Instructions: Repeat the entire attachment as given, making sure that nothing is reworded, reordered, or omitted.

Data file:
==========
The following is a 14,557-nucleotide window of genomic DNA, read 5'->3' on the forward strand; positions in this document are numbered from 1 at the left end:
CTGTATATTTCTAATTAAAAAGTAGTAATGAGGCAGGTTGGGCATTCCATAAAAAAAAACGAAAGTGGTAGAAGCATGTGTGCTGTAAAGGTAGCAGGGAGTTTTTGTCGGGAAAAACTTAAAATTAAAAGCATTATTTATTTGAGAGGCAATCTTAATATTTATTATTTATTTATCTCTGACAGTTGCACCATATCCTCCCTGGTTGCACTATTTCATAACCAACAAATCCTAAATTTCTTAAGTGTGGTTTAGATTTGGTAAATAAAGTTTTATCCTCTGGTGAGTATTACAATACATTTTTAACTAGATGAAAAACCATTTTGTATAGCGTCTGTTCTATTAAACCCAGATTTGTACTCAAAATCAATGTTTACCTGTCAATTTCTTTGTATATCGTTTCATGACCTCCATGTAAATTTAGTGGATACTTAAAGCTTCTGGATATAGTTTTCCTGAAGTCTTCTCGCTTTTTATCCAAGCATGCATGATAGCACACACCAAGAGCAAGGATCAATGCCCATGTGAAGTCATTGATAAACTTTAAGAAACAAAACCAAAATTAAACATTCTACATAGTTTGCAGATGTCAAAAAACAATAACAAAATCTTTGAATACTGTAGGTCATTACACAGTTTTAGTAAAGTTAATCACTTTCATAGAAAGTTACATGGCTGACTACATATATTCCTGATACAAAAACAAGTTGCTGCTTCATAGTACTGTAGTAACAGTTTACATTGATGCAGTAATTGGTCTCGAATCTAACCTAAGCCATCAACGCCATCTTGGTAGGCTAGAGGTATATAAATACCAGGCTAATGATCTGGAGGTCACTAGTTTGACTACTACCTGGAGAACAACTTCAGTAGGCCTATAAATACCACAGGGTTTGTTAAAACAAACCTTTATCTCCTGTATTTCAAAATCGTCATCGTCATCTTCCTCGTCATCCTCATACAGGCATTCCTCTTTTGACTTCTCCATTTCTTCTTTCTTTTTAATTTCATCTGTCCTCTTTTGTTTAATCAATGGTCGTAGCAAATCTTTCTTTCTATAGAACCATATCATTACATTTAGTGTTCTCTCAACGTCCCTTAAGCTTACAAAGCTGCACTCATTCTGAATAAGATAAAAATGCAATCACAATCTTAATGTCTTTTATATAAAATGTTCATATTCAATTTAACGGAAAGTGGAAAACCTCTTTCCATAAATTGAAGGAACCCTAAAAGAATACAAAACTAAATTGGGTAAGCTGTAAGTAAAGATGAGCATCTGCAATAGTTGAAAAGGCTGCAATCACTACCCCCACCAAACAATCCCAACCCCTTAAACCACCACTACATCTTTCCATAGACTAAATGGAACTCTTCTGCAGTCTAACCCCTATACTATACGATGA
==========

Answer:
The following is a 14,557-nucleotide window of genomic DNA, read 5'->3' on the forward strand; positions in this document are numbered from 1 at the left end:
CTGTATATTTCTAATTAAAAAGTAGTAATGAGGCAGGTTGGGCATTCCATAAAAAAAAACGAAAGTGGTAGAAGCATGTGTGCTGTAAAGGTAGCAGGGAGTTTTTGTCGGGAAAAACTTAAAATTAAAAGCATTATTTATTTGAGAGGCAATCTTAATATTTATTATTTATTTATCTCTGACAGTTGCACCATATCCTCCCTGGTTGCACTATTTCATAACCAACAAATCCTAAATTTCTTAAGTGTGGTTTAGATTTGGTAAATAAAGTTTTATCCTCTGGTGAGTATTACAATACATTTTTAACTAGATGAAAAACCATTTTGTATAGCGTCTGTTCTATTAAACCCAGATTTGTACTCAAAATCAATGTTTACCTGTCAATTTCTTTGTATATCGTTTCATGACCTCCATGTAAATTTAGTGGATACTTAAAGCTTCTGGATATAGTTTTCCTGAAGTCTTCTCGCTTTTTATCCAAGCATGCATGATAGCACACACCAAGAGCAAGGATCAATGCCCATGTGAAGTCATTGATAAACTTTAAGAAACAAAACCAAAATTAAACATTCTACATAGTTTGCAGATGTCAAAAAACAATAACAAAATCTTTGAATACTGTAGGTCATTACACAGTTTTAGTAAAGTTAATCACTTTCATAGAAAGTTACATGGCTGACTACATATATTCCTGATACAAAAACAAGTTGCTGCTTCATAGTACTGTAGTAACAGTTTACATTGATGCAGTAATTGGTCTCGAATCTAACCTAAGCCATCAACGCCATCTTGGTAGGCTAGAGGTATATAAATACCAGGCTAATGATCTGGAGGTCACTAGTTTGACTACTACCTGGAGAACAACTTCAGTAGGCCTATAAATACCACAGGGTTTGTTAAAACAAACCTTTATCTCCTGTATTTCAAAATCGTCATCGTCATCTTCCTCGTCATCCTCATACAGGCATTCCTCTTTTGACTTCTCCATTTCTTCTTTCTTTTTAATTTCATCTGTCCTCTTTTGTTTAATCAATGGTCGTAGCAAATCTTTCTTTCTATAGAACCATATCATTACATTTAGTGTTCTCTCAACGTCCCTTAAGCTTACAAAGCTGCACTCATTCTGAATAAGATAAAAATGCAATCACAATCTTAATGTCTTTTATATAAAATGTTCATATTCAATTTAACGGAAAGTGGAAAACCTCTTTCCATAAATTGAAGGAACCCTAAAAGAATACAAAACTAAATTGGGTAAGCTGTAAGTAAAGATGAGCATCTGCAATAGTTGAAAAGGCTGCAATCACTACCCCCACCAAACAATCCCAACCCCTTAAACCACCACTACATCTTTCCATAGACTAAATGGAACTCTTCTGCAGTCTAACCCCTATACTATACGATGA